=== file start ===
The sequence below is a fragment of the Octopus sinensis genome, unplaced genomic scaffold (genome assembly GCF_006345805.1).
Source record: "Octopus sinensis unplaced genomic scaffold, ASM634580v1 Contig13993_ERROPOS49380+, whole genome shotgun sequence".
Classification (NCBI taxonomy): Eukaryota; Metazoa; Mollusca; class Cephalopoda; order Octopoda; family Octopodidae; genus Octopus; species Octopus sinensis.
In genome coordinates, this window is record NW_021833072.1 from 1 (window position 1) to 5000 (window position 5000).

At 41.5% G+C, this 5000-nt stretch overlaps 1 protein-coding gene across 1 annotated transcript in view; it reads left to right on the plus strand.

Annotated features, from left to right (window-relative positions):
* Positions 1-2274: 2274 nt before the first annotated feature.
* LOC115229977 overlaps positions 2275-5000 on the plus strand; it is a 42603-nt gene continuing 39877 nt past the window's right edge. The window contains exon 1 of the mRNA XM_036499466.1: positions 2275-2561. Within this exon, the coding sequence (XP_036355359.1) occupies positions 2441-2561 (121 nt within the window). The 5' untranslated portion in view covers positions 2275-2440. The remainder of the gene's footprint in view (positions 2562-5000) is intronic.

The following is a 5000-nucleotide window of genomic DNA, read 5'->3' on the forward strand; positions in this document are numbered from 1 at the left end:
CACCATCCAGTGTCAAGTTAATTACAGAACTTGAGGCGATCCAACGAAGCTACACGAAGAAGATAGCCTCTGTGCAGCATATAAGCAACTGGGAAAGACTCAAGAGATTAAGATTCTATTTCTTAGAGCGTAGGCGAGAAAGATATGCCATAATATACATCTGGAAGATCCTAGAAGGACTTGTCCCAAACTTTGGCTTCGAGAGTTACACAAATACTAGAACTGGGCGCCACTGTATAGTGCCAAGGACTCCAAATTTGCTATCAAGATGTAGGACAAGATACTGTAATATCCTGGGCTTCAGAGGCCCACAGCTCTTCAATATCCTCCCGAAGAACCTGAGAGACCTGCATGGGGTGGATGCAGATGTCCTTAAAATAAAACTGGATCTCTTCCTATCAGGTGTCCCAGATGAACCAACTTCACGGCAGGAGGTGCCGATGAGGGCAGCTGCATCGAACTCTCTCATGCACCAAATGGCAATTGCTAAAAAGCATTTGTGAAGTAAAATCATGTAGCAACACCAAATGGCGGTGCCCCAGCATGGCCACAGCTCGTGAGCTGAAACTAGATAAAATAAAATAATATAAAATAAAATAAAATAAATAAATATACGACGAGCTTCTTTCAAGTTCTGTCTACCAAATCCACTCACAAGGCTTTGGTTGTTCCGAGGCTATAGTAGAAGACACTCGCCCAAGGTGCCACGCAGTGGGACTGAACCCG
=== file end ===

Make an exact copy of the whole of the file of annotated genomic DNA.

The sequence below is a fragment of the Octopus sinensis genome, unplaced genomic scaffold (genome assembly GCF_006345805.1).
Source record: "Octopus sinensis unplaced genomic scaffold, ASM634580v1 Contig13993_ERROPOS49380+, whole genome shotgun sequence".
Classification (NCBI taxonomy): Eukaryota; Metazoa; Mollusca; class Cephalopoda; order Octopoda; family Octopodidae; genus Octopus; species Octopus sinensis.
In genome coordinates, this window is record NW_021833072.1 from 1 (window position 1) to 5000 (window position 5000).

At 41.5% G+C, this 5000-nt stretch overlaps 1 protein-coding gene across 1 annotated transcript in view; it reads left to right on the plus strand.

Annotated features, from left to right (window-relative positions):
* Positions 1-2274: 2274 nt before the first annotated feature.
* LOC115229977 overlaps positions 2275-5000 on the plus strand; it is a 42603-nt gene continuing 39877 nt past the window's right edge. The window contains exon 1 of the mRNA XM_036499466.1: positions 2275-2561. Within this exon, the coding sequence (XP_036355359.1) occupies positions 2441-2561 (121 nt within the window). The 5' untranslated portion in view covers positions 2275-2440. The remainder of the gene's footprint in view (positions 2562-5000) is intronic.

The following is a 5000-nucleotide window of genomic DNA, read 5'->3' on the forward strand; positions in this document are numbered from 1 at the left end:
CACCATCCAGTGTCAAGTTAATTACAGAACTTGAGGCGATCCAACGAAGCTACACGAAGAAGATAGCCTCTGTGCAGCATATAAGCAACTGGGAAAGACTCAAGAGATTAAGATTCTATTTCTTAGAGCGTAGGCGAGAAAGATATGCCATAATATACATCTGGAAGATCCTAGAAGGACTTGTCCCAAACTTTGGCTTCGAGAGTTACACAAATACTAGAACTGGGCGCCACTGTATAGTGCCAAGGACTCCAAATTTGCTATCAAGATGTAGGACAAGATACTGTAATATCCTGGGCTTCAGAGGCCCACAGCTCTTCAATATCCTCCCGAAGAACCTGAGAGACCTGCATGGGGTGGATGCAGATGTCCTTAAAATAAAACTGGATCTCTTCCTATCAGGTGTCCCAGATGAACCAACTTCACGGCAGGAGGTGCCGATGAGGGCAGCTGCATCGAACTCTCTCATGCACCAAATGGCAATTGCTAAAAAGCATTTGTGAAGTAAAATCATGTAGCAACACCAAATGGCGGTGCCCCAGCATGGCCACAGCTCGTGAGCTGAAACTAGATAAAATAAAATAATATAAAATAAAATAAAATAAATAAATATACGACGAGCTTCTTTCAAGTTCTGTCTACCAAATCCACTCACAAGGCTTTGGTTGTTCCGAGGCTATAGTAGAAGACACTCGCCCAAGGTGCCACGCAGTGGGACTGAACCCG